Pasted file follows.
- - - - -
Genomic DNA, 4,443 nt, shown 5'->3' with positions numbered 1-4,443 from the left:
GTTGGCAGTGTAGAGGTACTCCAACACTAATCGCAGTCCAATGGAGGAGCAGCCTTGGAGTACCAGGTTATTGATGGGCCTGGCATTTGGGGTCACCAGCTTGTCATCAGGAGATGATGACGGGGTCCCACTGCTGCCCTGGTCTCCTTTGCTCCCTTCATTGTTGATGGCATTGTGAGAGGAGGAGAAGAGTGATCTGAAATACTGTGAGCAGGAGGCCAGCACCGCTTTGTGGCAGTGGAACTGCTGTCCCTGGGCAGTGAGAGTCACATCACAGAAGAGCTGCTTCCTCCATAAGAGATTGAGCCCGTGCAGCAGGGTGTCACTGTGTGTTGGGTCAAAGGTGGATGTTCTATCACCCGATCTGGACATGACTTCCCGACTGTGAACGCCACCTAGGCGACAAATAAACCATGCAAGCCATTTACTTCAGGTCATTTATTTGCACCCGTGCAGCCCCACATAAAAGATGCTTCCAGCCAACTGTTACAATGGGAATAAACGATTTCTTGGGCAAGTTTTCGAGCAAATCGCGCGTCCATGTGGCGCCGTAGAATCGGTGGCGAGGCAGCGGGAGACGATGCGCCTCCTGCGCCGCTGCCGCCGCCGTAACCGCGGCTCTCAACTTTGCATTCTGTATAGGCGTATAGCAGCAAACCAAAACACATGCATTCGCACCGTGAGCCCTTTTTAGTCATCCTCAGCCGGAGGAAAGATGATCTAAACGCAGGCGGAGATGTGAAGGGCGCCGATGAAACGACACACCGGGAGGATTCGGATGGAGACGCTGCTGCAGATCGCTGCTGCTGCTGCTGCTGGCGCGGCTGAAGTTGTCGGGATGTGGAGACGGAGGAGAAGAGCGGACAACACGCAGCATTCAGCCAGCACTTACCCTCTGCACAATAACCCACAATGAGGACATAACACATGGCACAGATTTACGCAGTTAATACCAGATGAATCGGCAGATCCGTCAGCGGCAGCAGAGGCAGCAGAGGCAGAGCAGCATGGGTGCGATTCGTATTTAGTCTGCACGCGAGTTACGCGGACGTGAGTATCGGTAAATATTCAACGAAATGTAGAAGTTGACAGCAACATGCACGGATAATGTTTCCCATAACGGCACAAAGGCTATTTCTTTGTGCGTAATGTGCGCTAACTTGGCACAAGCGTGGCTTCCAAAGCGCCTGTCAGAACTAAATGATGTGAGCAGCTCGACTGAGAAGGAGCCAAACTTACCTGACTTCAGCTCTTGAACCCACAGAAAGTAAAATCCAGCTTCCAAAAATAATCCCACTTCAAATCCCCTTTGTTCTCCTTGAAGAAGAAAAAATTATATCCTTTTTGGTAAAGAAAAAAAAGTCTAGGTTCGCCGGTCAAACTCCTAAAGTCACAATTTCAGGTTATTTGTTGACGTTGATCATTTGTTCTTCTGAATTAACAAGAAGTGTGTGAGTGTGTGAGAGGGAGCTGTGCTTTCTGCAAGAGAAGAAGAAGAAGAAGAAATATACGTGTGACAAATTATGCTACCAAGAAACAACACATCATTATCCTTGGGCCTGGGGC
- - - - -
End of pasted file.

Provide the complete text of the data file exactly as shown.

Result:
Genomic DNA, 4,443 nt, shown 5'->3' with positions numbered 1-4,443 from the left:
GTTGGCAGTGTAGAGGTACTCCAACACTAATCGCAGTCCAATGGAGGAGCAGCCTTGGAGTACCAGGTTATTGATGGGCCTGGCATTTGGGGTCACCAGCTTGTCATCAGGAGATGATGACGGGGTCCCACTGCTGCCCTGGTCTCCTTTGCTCCCTTCATTGTTGATGGCATTGTGAGAGGAGGAGAAGAGTGATCTGAAATACTGTGAGCAGGAGGCCAGCACCGCTTTGTGGCAGTGGAACTGCTGTCCCTGGGCAGTGAGAGTCACATCACAGAAGAGCTGCTTCCTCCATAAGAGATTGAGCCCGTGCAGCAGGGTGTCACTGTGTGTTGGGTCAAAGGTGGATGTTCTATCACCCGATCTGGACATGACTTCCCGACTGTGAACGCCACCTAGGCGACAAATAAACCATGCAAGCCATTTACTTCAGGTCATTTATTTGCACCCGTGCAGCCCCACATAAAAGATGCTTCCAGCCAACTGTTACAATGGGAATAAACGATTTCTTGGGCAAGTTTTCGAGCAAATCGCGCGTCCATGTGGCGCCGTAGAATCGGTGGCGAGGCAGCGGGAGACGATGCGCCTCCTGCGCCGCTGCCGCCGCCGTAACCGCGGCTCTCAACTTTGCATTCTGTATAGGCGTATAGCAGCAAACCAAAACACATGCATTCGCACCGTGAGCCCTTTTTAGTCATCCTCAGCCGGAGGAAAGATGATCTAAACGCAGGCGGAGATGTGAAGGGCGCCGATGAAACGACACACCGGGAGGATTCGGATGGAGACGCTGCTGCAGATCGCTGCTGCTGCTGCTGCTGGCGCGGCTGAAGTTGTCGGGATGTGGAGACGGAGGAGAAGAGCGGACAACACGCAGCATTCAGCCAGCACTTACCCTCTGCACAATAACCCACAATGAGGACATAACACATGGCACAGATTTACGCAGTTAATACCAGATGAATCGGCAGATCCGTCAGCGGCAGCAGAGGCAGCAGAGGCAGAGCAGCATGGGTGCGATTCGTATTTAGTCTGCACGCGAGTTACGCGGACGTGAGTATCGGTAAATATTCAACGAAATGTAGAAGTTGACAGCAACATGCACGGATAATGTTTCCCATAACGGCACAAAGGCTATTTCTTTGTGCGTAATGTGCGCTAACTTGGCACAAGCGTGGCTTCCAAAGCGCCTGTCAGAACTAAATGATGTGAGCAGCTCGACTGAGAAGGAGCCAAACTTACCTGACTTCAGCTCTTGAACCCACAGAAAGTAAAATCCAGCTTCCAAAAATAATCCCACTTCAAATCCCCTTTGTTCTCCTTGAAGAAGAAAAAATTATATCCTTTTTGGTAAAGAAAAAAAAGTCTAGGTTCGCCGGTCAAACTCCTAAAGTCACAATTTCAGGTTATTTGTTGACGTTGATCATTTGTTCTTCTGAATTAACAAGAAGTGTGTGAGTGTGTGAGAGGGAGCTGTGCTTTCTGCAAGAGAAGAAGAAGAAGAAGAAATATACGTGTGACAAATTATGCTACCAAGAAACAACACATCATTATCCTTGGGCCTGGGGC